I NEGROES NOT BLACK. There are nearly ten millions of natives in Central Africa who are not black, and who do not look much like the other savages in any way. These natives are of a peculiar yellowish copper colour, and their skuils are much larger than those of the negroes. Some scientists think that thev arc descen- dants from European or Asiatic" races that wandered into Africa thousands of years ago. Others say that they are aboriginal in- habitants of the country, and that their light colour is due to the fact that they are gradually improving and growing beyond the negro type
To keep the Cobmy free from rallies the Governor of the East African Proteetorato has prohibited the importa-ti'u of cats and dogs. Associated with Sir Thomas Lipton when ■ he lK'gan business in Giaisynv, Mr. Frank Keihill has died at 'vVray-cre-eut, Tolling- ton Park. N. V
A NEW PERSIA. I AGREEMENT PROVIDING FOR II PRACTICAL "ASSISTANCE FROill I I ENGLAND. I SHAH'S EXPECTED VISIT. The main points of an agreement com- pleted between Great Uritain and Pcrsia. are:— German, Russian, and all other foreign influence in l'ersia removed. < £ 2,000,000 British ioan for financin g re- forms. 0 Officers, munitions, equipment for new policing force. lt.,uiis, L,.(Itt i lzuctit for ucw Expert advisers to the Persian Adminstra- tion. Co-operation in road, railway, and com- munications generally. The Agreement particularly emphasises that the arrangements do not in any l'ierh-;e make Persia a Briti.-h Protectorate. The policing force, which will be organised with the help of British officers, will do away with the old-style Persian gendarmerie. Great Britain further promises to co-operate in assisting Persia in her claims for com- pensation for war damage and the ratilica- 1 ion of the Persian frcnticr where justifiable. British influence in the East now extends over Persia, Mesopotamia, Arabia, to Egypt and India. It is reported that the Shah is at present 011 his way to England.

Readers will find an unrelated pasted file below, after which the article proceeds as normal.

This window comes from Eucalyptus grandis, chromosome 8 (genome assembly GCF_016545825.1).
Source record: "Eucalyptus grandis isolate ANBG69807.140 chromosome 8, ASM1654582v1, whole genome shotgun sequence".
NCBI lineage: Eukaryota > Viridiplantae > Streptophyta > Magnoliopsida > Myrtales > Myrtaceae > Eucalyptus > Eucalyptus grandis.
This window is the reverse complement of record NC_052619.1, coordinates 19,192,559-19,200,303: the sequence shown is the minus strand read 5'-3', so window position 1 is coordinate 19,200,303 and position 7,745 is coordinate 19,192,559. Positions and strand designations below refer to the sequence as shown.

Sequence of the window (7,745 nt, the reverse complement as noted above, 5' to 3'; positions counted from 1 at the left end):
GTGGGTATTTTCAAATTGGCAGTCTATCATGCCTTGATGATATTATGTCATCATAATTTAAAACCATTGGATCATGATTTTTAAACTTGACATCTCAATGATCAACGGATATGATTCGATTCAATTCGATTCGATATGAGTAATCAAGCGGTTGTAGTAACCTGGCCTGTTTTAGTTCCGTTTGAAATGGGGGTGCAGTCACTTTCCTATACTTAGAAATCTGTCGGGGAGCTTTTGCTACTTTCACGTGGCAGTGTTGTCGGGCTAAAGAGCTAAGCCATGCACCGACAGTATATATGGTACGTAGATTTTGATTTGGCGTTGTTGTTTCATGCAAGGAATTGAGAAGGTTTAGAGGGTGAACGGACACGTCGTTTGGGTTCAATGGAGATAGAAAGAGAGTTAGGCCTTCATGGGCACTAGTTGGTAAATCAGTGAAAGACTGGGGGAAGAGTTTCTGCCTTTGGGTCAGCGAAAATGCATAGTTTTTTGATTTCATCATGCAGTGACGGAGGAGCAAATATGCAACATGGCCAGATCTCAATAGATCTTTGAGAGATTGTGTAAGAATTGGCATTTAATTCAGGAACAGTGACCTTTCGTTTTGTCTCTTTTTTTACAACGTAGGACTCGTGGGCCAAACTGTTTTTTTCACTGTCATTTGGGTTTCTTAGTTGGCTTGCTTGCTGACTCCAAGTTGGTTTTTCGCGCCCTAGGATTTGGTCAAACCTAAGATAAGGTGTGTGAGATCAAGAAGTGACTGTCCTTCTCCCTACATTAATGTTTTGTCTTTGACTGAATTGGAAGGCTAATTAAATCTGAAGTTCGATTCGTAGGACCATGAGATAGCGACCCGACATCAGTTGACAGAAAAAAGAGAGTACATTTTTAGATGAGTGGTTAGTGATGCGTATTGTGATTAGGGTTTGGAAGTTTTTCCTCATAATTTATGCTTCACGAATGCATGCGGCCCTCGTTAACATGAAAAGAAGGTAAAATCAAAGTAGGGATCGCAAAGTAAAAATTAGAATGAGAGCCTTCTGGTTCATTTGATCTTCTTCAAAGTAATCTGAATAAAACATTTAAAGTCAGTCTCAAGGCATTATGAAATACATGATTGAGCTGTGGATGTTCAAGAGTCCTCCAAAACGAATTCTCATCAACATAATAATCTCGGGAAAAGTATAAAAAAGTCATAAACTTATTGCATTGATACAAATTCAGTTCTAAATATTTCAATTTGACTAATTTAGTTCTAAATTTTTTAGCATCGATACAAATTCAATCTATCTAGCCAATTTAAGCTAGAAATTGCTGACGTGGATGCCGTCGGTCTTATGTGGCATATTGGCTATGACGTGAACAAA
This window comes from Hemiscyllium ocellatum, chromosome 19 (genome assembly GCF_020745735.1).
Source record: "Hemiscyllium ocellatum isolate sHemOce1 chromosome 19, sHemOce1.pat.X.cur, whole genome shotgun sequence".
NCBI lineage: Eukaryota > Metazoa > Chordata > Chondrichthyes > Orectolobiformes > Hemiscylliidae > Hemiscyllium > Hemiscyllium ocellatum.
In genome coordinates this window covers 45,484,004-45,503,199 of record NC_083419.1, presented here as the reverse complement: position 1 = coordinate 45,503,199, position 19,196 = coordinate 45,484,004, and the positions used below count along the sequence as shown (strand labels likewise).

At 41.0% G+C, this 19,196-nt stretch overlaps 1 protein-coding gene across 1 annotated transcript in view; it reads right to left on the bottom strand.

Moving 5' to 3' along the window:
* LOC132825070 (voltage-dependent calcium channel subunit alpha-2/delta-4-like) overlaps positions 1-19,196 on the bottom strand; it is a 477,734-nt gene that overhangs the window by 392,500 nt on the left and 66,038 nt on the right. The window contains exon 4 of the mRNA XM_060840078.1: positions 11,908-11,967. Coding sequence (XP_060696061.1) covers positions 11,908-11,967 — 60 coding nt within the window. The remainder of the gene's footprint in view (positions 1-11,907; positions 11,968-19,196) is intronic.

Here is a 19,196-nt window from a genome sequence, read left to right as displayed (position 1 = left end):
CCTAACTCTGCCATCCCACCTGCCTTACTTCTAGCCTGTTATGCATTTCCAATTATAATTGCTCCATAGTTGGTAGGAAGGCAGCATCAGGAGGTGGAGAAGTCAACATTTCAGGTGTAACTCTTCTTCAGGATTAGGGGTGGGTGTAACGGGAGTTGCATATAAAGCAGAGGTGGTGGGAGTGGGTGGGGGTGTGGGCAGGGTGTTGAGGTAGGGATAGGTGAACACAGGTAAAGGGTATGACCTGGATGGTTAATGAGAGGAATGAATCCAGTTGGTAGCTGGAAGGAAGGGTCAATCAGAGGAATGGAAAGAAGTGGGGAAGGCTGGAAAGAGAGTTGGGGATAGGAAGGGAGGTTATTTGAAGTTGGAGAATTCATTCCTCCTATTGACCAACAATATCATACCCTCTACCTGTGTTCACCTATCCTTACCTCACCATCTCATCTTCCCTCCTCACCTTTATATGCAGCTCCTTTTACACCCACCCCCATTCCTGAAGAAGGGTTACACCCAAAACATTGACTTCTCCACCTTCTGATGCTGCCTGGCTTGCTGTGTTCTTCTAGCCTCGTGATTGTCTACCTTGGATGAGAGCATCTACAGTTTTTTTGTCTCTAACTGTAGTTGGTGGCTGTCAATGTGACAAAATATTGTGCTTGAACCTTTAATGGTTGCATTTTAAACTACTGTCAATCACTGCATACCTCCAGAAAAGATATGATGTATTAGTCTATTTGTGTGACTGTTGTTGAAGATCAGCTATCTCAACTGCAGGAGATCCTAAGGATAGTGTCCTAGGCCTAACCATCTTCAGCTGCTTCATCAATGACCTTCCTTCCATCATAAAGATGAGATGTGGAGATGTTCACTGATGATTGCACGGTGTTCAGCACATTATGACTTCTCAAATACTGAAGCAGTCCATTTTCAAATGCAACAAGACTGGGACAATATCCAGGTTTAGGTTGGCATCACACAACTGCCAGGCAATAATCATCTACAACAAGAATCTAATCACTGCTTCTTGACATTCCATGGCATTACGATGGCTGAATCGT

SUICIDE'S 55 FEET LEAP. I Mr. Alexander J. M. Morrison, a retired barrister, GO, jumped from the fourth storey of an hotel, 55ft., and was killed. At the iiKjiiest, Private Hammond, Grena- dier Guards, said that he saw Mr. Morn .-on standing at a window on the fourth floor of Leicester Court Hotel, lJ¡¡e(' Anne's-gar- dens, W", preparing to jump. Some friends brought blankets, and wnen the man jumped they tried to catch him but without success. A verdict of "Suicide while of unbound mind" was returned.
HEBE OF THE TEA-SHOP. I Patrons of the ubiquitous tea-shop will breathe freely. Large firms who own numbers of tea-shops are prepared to listen to the waitresses' de- mands, Miss Jewson, organiser of the > ational Federation of Women Workers. The demands are 35s. a week minimum, a it-hour week, and a week's holiday with full pay. There was considerable unrest among the girls, continued Miss Jewson. In practically every case waitresses were first engaged at 10, or 15-s. a week, and there was very little ri.->e, while they were oil the premises 10 or 12 hours a day.
NEW MINISTER OF AGRICULTURE I The new President of the Board of Agri- culture and Fisheries in succession to Lord Ernie (better known as Mr. Prothero), who bus resigned, is to he Lord Lee of Fareham. Colonel Arthur Hamilton Lee, who was created a baron last year, represented the Fareham division of Hampshire us a Union- ist for 18 years. He is 50 yearts of age. In 1917 Lord Lee presented to the nation, subject to life interest, the famous Chequers E.,tate in the Chiltern Hills, with the man- sion house and itri contents, to be the future official countrv resideuce of the Prime Minis- ters of England.
PETROL BLAZE AT BRISTOL. t Two trucks loaded with drums of benzol and petrol caught fire on the G.VV.R. sidings outside Bristol. The guard promptly uii- coupled the tracks from an oil tank which was next to them. an-d they were shunted into an open space. Traffic was interrupted for .some time by the fire, and some passen- gers who were held up completed the jour- ney to Bristol station on foot.